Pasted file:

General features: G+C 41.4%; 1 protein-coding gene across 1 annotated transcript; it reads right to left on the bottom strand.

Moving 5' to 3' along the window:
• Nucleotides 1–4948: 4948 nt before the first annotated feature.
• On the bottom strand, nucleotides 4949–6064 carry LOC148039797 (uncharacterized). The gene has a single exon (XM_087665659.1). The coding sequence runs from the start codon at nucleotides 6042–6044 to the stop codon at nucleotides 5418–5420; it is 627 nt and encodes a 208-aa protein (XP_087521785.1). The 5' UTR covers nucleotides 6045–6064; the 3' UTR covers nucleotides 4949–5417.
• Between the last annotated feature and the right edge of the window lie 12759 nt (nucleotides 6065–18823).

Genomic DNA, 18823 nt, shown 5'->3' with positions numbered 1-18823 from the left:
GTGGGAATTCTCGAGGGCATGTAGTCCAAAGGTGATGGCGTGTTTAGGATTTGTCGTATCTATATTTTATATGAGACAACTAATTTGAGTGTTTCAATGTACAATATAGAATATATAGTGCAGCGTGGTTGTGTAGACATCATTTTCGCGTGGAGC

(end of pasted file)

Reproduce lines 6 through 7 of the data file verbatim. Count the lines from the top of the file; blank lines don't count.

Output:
Genomic DNA, 18823 nt, shown 5'->3' with positions numbered 1-18823 from the left:
GTGGGAATTCTCGAGGGCATGTAGTCCAAAGGTGATGGCGTGTTTAGGATTTGTCGTATCTATATTTTATATGAGACAACTAATTTGAGTGTTTCAATGTACAATATAGAATATATAGTGCAGCGTGGTTGTGTAGACATCATTTTCGCGTGGAGC